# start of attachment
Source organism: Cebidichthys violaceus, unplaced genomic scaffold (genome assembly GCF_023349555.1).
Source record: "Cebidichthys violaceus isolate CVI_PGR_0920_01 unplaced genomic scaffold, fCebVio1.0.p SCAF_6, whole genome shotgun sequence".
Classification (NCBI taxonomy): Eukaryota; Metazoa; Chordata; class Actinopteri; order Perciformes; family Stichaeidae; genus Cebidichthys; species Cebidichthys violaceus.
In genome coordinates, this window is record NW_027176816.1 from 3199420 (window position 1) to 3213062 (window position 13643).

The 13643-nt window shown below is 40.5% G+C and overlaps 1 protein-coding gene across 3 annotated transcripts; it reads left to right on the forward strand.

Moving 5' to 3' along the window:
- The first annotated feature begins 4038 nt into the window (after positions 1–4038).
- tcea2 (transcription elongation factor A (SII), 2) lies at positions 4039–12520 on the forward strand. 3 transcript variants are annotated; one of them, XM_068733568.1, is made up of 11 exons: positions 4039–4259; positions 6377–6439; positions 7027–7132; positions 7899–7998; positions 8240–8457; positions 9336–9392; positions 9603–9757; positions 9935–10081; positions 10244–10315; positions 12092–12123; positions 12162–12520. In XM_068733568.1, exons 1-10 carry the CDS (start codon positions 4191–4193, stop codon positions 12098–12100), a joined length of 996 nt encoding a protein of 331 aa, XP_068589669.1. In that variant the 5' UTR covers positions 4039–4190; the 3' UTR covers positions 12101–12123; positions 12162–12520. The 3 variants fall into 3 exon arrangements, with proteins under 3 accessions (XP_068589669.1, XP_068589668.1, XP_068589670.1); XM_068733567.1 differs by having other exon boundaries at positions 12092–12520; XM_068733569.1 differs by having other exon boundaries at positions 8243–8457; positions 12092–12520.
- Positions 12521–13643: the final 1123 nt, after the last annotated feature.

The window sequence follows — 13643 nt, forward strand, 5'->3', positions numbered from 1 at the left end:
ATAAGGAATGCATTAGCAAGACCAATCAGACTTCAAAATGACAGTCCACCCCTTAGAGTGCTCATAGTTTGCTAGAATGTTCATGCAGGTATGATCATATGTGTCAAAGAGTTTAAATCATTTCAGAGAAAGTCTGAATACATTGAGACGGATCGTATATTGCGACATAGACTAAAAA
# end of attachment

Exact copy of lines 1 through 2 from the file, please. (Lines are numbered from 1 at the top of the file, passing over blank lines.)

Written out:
Source organism: Cebidichthys violaceus, unplaced genomic scaffold (genome assembly GCF_023349555.1).
Source record: "Cebidichthys violaceus isolate CVI_PGR_0920_01 unplaced genomic scaffold, fCebVio1.0.p SCAF_6, whole genome shotgun sequence".